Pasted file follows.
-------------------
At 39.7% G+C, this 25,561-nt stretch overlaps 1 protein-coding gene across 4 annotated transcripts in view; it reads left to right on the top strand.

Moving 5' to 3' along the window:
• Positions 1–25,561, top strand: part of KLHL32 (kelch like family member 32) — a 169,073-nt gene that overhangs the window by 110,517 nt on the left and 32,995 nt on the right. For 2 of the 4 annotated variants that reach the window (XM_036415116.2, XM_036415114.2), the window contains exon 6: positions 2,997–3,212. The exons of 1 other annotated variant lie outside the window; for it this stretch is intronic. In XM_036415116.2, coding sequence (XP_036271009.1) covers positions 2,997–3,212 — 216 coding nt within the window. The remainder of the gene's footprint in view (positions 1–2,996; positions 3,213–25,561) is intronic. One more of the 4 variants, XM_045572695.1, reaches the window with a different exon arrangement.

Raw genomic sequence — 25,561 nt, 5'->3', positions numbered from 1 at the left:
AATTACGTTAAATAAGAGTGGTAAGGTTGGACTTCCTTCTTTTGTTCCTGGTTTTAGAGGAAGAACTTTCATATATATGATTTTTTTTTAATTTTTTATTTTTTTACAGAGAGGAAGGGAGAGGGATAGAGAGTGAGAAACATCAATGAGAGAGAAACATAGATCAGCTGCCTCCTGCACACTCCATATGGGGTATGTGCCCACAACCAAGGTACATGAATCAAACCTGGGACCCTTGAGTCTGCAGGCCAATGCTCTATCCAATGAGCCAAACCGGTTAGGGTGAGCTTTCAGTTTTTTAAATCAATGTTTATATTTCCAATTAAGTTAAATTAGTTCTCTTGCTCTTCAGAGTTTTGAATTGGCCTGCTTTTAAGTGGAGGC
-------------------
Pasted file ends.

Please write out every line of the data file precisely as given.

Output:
At 39.7% G+C, this 25,561-nt stretch overlaps 1 protein-coding gene across 4 annotated transcripts in view; it reads left to right on the top strand.

Moving 5' to 3' along the window:
• Positions 1–25,561, top strand: part of KLHL32 (kelch like family member 32) — a 169,073-nt gene that overhangs the window by 110,517 nt on the left and 32,995 nt on the right. For 2 of the 4 annotated variants that reach the window (XM_036415116.2, XM_036415114.2), the window contains exon 6: positions 2,997–3,212. The exons of 1 other annotated variant lie outside the window; for it this stretch is intronic. In XM_036415116.2, coding sequence (XP_036271009.1) covers positions 2,997–3,212 — 216 coding nt within the window. The remainder of the gene's footprint in view (positions 1–2,996; positions 3,213–25,561) is intronic. One more of the 4 variants, XM_045572695.1, reaches the window with a different exon arrangement.

Raw genomic sequence — 25,561 nt, 5'->3', positions numbered from 1 at the left:
AATTACGTTAAATAAGAGTGGTAAGGTTGGACTTCCTTCTTTTGTTCCTGGTTTTAGAGGAAGAACTTTCATATATATGATTTTTTTTTAATTTTTTATTTTTTTACAGAGAGGAAGGGAGAGGGATAGAGAGTGAGAAACATCAATGAGAGAGAAACATAGATCAGCTGCCTCCTGCACACTCCATATGGGGTATGTGCCCACAACCAAGGTACATGAATCAAACCTGGGACCCTTGAGTCTGCAGGCCAATGCTCTATCCAATGAGCCAAACCGGTTAGGGTGAGCTTTCAGTTTTTTAAATCAATGTTTATATTTCCAATTAAGTTAAATTAGTTCTCTTGCTCTTCAGAGTTTTGAATTGGCCTGCTTTTAAGTGGAGGC